It’s a cute story, but one that has some serious underlying truth.  How many times have we found ourselves in a situation that was so bad that we felt we had to do something about it?  And when we did, we realized that our plight was worse than before.  Think of Abraham in the Old Testament.  After God convinced him to leave Ur and with promises of land and many descendants, the word of God came again to Abram in a vision and repeated His promise of the land and descendants as numerous as the stars.  The problem was that no children came.  Year after year the problem remained the same.  That was the “frying pan.”  Then his wife, Sarah, volunteered her servant girl to serve as a surrogate and the girl bore him Ishmael.  Though it didn’t seem that way at the time, that would be the “fire.”  That wasn’t God’s plan.  Later, when God miraculously allowed a very old Sarah to bear Abraham’s son, the stage was set for the Israelites (Isaac–the son of the promise) to be at odds with the Arab peoples (Ishmael–the son of their lack of faith)–even to this day.  But God was faithful and Abraham gained the land and the descendants God had promised.

When God told Jonah to go preach to the people of Nineveh, he didn’t want to go.  Nineveh was a large and wicked city and Jonah felt that it deserved the wrath of God.  So he ran away from God’s assignment.  That was the “frying pan.”  While sailing away, a great storm caused the ship he was on to begin to sink.  The captain and the crew tried to determine why this calamity was happening to them.  Jonah admitted he knew that he was the cause for refusing to go to Nineveh.  So he allowed himself to be thrown overboard to save the rest of those on board.  Then he was swallowed by a great fish.  That was the “fire.”  Yet God caused the fish to vomit him up and gave him another chance to accomplish his mission at Nineveh.  The city repented and, by God’s grace, they were saved.

In the first little story, in God’s promise to Abraham, and in Jonah’s assignment, the main character was promised or assigned something by God.  In each case, they believed in God.  But when things didn’t go the way or in the timing that they wanted, they lost their faith in God’s ability to make good on His promise.  And then they tried to make things better by doing it their own way.  I can’t tell you the number of times that I have found myself in the trials of the “frying pan.”  And like the stubborn New Englander that I am, I have tried to solve the issues myself.  Invariably, I would end up in the “fire.”  And, when all seemed lost, God would faithfully resolve things His way.  But because of my stubbornness, there were always consequences because of  my efforts to do things myself.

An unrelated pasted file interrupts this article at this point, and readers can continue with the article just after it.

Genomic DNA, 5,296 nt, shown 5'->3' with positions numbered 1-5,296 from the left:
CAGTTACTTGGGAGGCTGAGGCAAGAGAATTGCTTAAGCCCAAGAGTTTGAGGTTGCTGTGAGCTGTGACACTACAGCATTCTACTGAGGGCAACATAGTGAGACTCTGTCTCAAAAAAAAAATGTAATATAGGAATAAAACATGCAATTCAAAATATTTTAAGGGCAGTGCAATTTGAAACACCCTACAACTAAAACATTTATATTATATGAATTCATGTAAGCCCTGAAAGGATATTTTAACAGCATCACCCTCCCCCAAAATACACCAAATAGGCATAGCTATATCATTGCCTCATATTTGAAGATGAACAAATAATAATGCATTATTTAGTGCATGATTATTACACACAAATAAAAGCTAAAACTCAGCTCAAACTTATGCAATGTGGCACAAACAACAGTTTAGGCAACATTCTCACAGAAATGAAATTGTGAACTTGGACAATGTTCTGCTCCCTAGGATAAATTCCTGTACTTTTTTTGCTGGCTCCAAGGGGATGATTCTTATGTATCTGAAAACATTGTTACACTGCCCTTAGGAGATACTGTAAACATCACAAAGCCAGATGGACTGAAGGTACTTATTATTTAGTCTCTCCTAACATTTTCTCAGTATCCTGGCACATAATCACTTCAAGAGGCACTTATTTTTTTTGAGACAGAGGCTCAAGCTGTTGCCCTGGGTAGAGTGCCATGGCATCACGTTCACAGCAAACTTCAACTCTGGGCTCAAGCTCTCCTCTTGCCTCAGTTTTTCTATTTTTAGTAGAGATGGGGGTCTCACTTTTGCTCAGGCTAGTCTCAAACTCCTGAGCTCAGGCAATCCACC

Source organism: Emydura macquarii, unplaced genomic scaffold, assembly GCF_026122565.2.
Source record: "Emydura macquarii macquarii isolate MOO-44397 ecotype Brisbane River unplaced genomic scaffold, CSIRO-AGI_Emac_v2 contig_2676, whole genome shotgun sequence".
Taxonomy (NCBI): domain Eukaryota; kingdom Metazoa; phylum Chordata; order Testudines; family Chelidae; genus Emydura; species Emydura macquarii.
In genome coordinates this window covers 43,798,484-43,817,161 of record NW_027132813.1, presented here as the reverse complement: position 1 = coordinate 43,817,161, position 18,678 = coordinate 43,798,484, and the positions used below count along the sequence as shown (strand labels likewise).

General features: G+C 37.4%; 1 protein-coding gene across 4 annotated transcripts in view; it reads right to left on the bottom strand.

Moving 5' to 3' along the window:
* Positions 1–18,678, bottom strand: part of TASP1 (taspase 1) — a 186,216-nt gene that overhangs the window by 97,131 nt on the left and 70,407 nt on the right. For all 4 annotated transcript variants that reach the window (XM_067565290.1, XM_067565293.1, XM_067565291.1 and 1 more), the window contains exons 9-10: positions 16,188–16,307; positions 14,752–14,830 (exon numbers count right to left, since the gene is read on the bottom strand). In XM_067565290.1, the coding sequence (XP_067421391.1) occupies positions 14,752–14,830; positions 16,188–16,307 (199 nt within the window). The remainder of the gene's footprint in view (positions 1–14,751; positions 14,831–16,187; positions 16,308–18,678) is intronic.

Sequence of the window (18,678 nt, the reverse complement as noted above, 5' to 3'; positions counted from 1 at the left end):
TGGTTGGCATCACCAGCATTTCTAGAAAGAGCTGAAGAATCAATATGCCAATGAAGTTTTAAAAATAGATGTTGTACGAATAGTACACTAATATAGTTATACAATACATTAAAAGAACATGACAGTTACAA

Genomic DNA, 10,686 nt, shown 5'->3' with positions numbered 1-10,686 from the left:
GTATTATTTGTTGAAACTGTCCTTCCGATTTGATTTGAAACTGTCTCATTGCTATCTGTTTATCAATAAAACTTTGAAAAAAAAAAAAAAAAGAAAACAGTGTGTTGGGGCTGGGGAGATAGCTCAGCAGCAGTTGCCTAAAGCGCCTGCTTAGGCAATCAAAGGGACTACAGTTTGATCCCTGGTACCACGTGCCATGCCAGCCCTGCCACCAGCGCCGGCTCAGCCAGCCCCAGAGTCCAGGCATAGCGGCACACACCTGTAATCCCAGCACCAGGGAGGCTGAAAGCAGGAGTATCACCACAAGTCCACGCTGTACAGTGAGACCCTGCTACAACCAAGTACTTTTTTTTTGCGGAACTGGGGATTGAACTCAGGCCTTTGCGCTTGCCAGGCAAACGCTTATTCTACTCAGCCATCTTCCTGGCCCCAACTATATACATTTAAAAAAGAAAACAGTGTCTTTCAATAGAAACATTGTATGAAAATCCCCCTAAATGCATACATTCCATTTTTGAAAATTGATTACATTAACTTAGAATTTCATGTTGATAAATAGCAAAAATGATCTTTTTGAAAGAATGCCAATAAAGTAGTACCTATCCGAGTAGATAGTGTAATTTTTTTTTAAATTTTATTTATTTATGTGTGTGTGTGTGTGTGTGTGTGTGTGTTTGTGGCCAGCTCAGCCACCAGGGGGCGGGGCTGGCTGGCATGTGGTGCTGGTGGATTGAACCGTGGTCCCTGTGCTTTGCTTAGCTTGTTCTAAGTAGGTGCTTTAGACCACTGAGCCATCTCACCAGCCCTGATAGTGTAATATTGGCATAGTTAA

So, how do we avoid the frying pan and the fire and the negative consequences that usually follow?  Turn the “frying pan” into something positive by trusting God first and waiting for Him to show you what He wants you to do.  This can certainly be a scary thing.  You have to let go of yourself and open yourself completely to God.  And then, jump into the “fire” of His Holy Spirit and let Him fill you with faith, understanding, and power to follow and do the will of God.  And now I will send the Holy Spirit, just as my Father promised. But stay here in the city until the Holy Spirit comes and fills you with power from heaven (Luke 24:49).

But you have received the Holy Spirit, and he lives within you, so you don’t need anyone to teach you what is true. For the Spirit teaches you everything you need to know, and what he teaches is true–it is not a lie. So just as he has taught you, remain in fellowship with Christ (I John 2:27)